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5 Signs of a Flyover Stock
Here are a few characteristics of companies I aim to profile at Flyover Stocks
One of the benefits of experience as an investor is you start to pick up on patterns of attractive opportunities. Here are a few patterns I look for that pique my interest when flipping through new research ideas.
A funny or non-obvious name. Back in 2008, during the financial crisis’s early days, I ran many screens looking for quality businesses trading at low multiples. One company that kept popping up on the various screens was some tractor part distributor. I wasn’t interested in a tractor parts dealer, but I gave it a look since the name kept showing up. It turned out that it was a successful Tennessee-based retailer called Tractor Supply (TSCO). And while it did sell tractor parts, it was more focused on selling to hobby farmers in the exurbs and rural areas around cities. Regrettably, I held off buying on March 10, 2009, because the stock jumped 7% on the day and held off again as it surged 40% over the next month. I figured it would come back like most stocks had done in the previous few months. Nope. It’s up almost 3,400% since then, including dividends. I eventually bought some shares but missed out on a significant once-in-a-blue-moon opportunity. It’s a lesson that’s seared into my memory.
Headquartered outside of major cities. Jack Henry & Associates (JKHY) is a company with a non-obvious name that’s also located just about as far outside of a major city as you can get. Headquartered in Monett, Missouri (population 10,000), Jack Henry makes mission-critical banking software for small banks and credit unions around the U.S. To get to Monett is a three-hour drive south from Kansas City and four hours southwest from St. Louis. It was an especially unlikely stop for Wall Street analysts in the early days. The stock has generated 12.5% annualized returns over the last 20 years versus 9.7% annualized returns for the S&P 500 (both including dividends).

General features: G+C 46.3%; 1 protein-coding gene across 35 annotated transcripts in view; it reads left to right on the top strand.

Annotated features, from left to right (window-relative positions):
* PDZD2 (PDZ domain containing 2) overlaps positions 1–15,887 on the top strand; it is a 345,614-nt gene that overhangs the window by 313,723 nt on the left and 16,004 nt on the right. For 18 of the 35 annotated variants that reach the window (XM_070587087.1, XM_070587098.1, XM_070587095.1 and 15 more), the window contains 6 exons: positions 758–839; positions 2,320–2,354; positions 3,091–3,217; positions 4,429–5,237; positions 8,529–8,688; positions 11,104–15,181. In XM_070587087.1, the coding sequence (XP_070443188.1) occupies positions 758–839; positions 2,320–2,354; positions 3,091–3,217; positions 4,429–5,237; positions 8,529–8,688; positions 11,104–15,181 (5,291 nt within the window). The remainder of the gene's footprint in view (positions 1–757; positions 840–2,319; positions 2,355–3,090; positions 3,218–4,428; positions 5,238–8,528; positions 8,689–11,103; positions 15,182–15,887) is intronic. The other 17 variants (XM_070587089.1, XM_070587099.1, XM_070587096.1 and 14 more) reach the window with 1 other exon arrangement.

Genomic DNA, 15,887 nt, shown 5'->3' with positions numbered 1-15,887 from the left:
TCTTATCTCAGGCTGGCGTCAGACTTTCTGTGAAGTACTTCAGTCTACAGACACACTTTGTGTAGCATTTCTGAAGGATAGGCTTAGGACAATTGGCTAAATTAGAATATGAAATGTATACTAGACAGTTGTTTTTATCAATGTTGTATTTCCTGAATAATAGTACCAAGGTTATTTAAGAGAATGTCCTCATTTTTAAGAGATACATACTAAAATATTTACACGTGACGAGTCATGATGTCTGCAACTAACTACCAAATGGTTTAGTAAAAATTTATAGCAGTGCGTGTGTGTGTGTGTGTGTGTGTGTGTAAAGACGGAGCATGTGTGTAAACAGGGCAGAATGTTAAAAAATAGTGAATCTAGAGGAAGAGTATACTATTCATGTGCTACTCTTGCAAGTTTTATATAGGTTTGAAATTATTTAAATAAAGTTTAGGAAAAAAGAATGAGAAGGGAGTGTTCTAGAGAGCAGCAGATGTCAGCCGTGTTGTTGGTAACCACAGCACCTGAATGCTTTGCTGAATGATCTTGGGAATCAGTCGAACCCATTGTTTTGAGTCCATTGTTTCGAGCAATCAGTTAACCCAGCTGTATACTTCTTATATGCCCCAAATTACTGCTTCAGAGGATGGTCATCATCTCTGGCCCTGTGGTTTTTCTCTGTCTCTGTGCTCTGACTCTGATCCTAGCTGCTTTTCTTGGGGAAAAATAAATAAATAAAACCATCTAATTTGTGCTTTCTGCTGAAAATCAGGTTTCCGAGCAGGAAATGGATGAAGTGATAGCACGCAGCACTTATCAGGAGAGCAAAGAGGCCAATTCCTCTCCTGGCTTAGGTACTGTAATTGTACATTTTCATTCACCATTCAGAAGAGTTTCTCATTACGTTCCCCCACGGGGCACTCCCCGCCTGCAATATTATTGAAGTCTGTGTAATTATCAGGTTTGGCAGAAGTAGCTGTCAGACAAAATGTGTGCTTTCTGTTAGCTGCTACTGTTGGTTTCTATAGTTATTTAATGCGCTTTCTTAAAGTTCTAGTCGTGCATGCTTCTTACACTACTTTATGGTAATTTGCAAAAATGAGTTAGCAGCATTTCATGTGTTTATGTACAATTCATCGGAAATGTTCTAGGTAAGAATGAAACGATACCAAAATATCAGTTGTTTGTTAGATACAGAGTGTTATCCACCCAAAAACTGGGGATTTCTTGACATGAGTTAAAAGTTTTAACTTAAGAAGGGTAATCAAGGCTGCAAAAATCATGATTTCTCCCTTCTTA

Unglamorous work. The financial media is primarily concerned with companies doing transformational things (e.g. electric vehicles, AI) and those with mass market consumer products (e.g. Apple, Disney). But plenty of companies do important yet less glamorous work that are worth paying attention to. Badger Meter (BMI), for example, sells water flow measurement equipment into the residential and commercial utility markets and over the last ten years has outperformed both the S&P 500 and Nasdaq 100 by a wide margin.
Slow (but steady) growth. High growth and/or high returns on invested capital naturally attract competition and investor attention. On the other hand, slower-growth companies with lower but durable ROIC can fly under the radar for a long time. Packaging Corporation of America (PKG) is the third-largest containerboard producer in the U.S. Its top-line grew about 5% from 2012 to 2022 (including an acquisition of Boise Cascade) and posted low double-digit ROIC for most of the period, supported by an advantageous position in a rational oligopoly. Since September 2013, the stock has outperformed the S&P 500 by about 100 basis points per year on average.
Low/limited analyst coverage. Sell-side analyst coverage of a stock tends to follow institutional investor interest. Widespread institutional interest doesn’t happen if a stock is too small or doesn’t have enough liquidity. Until fairly recently Kinsale Capital (KNSL), an excess and surplus (E&S) insurance specialist, has largely flown under institutional investors’ and sell-side analysts’ radars despite being based in Richmond, Virginia, in close proximity with other major insurers, posting consistently strong growth in gross written premium and earnings, and having a differentiated business model. Eventually, the market catches onto exceptional fundamental performance and more investors and analysts have become interested in Kinsale.
It’s surprising how long some great companies can go overlooked in the market. While no company will check all five boxes above, I see each sign, in conjunction with their fundamental performance as a reason to further research a company.
Stay patient, stay focused.
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All performance data as of September 8, 2023.
On the date of publication, Todd and/or his family owned shares of Kinsale Capital and Tractor Supply
This material is published by W8 Group, LLC and is for informational, entertainment, and educational purposes only and is not financial advice or a solicitation to deal in any of the securities mentioned. All investments carry risks, including the risk of losing all your investment. Investors should carefully consider the risks involved before making any investment decision. Be sure to do your own due diligence before making an investment of any kind.
At time of publication, the author or his family may have an interest in the securities mentioned or discussed. Any ownership of this kind will be disclosed at the time of publication, but may not be updated if ownership of a particular security changes after publication.
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